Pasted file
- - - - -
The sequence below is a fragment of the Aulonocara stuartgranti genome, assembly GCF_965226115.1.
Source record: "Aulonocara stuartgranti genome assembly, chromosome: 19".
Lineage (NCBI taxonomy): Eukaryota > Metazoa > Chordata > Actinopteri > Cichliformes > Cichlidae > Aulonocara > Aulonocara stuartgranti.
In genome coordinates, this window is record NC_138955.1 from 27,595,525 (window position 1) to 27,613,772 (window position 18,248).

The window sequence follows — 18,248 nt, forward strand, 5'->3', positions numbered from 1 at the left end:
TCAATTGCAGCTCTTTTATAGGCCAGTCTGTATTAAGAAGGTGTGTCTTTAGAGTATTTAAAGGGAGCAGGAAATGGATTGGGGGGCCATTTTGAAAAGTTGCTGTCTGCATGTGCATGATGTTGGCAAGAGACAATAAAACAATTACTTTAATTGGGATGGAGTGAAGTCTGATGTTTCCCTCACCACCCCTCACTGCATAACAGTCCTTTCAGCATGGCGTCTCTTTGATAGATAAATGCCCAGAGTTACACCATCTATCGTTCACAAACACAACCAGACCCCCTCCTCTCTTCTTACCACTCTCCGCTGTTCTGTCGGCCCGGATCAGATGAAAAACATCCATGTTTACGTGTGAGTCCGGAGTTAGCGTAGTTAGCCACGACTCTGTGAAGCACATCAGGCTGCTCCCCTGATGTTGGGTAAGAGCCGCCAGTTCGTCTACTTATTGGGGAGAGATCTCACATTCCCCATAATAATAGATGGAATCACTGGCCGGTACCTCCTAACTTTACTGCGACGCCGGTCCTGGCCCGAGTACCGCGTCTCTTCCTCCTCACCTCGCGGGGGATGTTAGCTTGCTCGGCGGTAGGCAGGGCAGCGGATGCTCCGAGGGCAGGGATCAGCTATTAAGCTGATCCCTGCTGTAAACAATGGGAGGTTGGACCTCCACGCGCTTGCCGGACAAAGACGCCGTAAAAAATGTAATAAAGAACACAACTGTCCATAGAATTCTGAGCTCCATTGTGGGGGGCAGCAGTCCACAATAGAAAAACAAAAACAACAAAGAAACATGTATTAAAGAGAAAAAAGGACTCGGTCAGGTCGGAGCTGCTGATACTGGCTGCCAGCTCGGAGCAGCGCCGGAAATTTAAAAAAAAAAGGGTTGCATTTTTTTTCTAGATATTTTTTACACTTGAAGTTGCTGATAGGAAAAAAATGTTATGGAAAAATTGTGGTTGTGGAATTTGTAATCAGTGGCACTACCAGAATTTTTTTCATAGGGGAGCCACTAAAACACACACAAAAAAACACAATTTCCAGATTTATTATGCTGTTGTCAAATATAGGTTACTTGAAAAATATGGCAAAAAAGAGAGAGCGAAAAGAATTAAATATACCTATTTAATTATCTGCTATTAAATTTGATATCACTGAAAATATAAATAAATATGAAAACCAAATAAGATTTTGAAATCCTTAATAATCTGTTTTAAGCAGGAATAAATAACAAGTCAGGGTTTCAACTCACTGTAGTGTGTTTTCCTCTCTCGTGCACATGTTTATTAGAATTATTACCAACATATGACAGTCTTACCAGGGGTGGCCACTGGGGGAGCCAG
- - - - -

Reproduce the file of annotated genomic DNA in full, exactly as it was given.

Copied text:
The sequence below is a fragment of the Aulonocara stuartgranti genome, assembly GCF_965226115.1.
Source record: "Aulonocara stuartgranti genome assembly, chromosome: 19".
Lineage (NCBI taxonomy): Eukaryota > Metazoa > Chordata > Actinopteri > Cichliformes > Cichlidae > Aulonocara > Aulonocara stuartgranti.
In genome coordinates, this window is record NC_138955.1 from 27,595,525 (window position 1) to 27,613,772 (window position 18,248).

The window sequence follows — 18,248 nt, forward strand, 5'->3', positions numbered from 1 at the left end:
TCAATTGCAGCTCTTTTATAGGCCAGTCTGTATTAAGAAGGTGTGTCTTTAGAGTATTTAAAGGGAGCAGGAAATGGATTGGGGGGCCATTTTGAAAAGTTGCTGTCTGCATGTGCATGATGTTGGCAAGAGACAATAAAACAATTACTTTAATTGGGATGGAGTGAAGTCTGATGTTTCCCTCACCACCCCTCACTGCATAACAGTCCTTTCAGCATGGCGTCTCTTTGATAGATAAATGCCCAGAGTTACACCATCTATCGTTCACAAACACAACCAGACCCCCTCCTCTCTTCTTACCACTCTCCGCTGTTCTGTCGGCCCGGATCAGATGAAAAACATCCATGTTTACGTGTGAGTCCGGAGTTAGCGTAGTTAGCCACGACTCTGTGAAGCACATCAGGCTGCTCCCCTGATGTTGGGTAAGAGCCGCCAGTTCGTCTACTTATTGGGGAGAGATCTCACATTCCCCATAATAATAGATGGAATCACTGGCCGGTACCTCCTAACTTTACTGCGACGCCGGTCCTGGCCCGAGTACCGCGTCTCTTCCTCCTCACCTCGCGGGGGATGTTAGCTTGCTCGGCGGTAGGCAGGGCAGCGGATGCTCCGAGGGCAGGGATCAGCTATTAAGCTGATCCCTGCTGTAAACAATGGGAGGTTGGACCTCCACGCGCTTGCCGGACAAAGACGCCGTAAAAAATGTAATAAAGAACACAACTGTCCATAGAATTCTGAGCTCCATTGTGGGGGGCAGCAGTCCACAATAGAAAAACAAAAACAACAAAGAAACATGTATTAAAGAGAAAAAAGGACTCGGTCAGGTCGGAGCTGCTGATACTGGCTGCCAGCTCGGAGCAGCGCCGGAAATTTAAAAAAAAAAGGGTTGCATTTTTTTTCTAGATATTTTTTACACTTGAAGTTGCTGATAGGAAAAAAATGTTATGGAAAAATTGTGGTTGTGGAATTTGTAATCAGTGGCACTACCAGAATTTTTTTCATAGGGGAGCCACTAAAACACACACAAAAAAACACAATTTCCAGATTTATTATGCTGTTGTCAAATATAGGTTACTTGAAAAATATGGCAAAAAAGAGAGAGCGAAAAGAATTAAATATACCTATTTAATTATCTGCTATTAAATTTGATATCACTGAAAATATAAATAAATATGAAAACCAAATAAGATTTTGAAATCCTTAATAATCTGTTTTAAGCAGGAATAAATAACAAGTCAGGGTTTCAACTCACTGTAGTGTGTTTTCCTCTCTCGTGCACATGTTTATTAGAATTATTACCAACATATGACAGTCTTACCAGGGGTGGCCACTGGGGGAGCCAG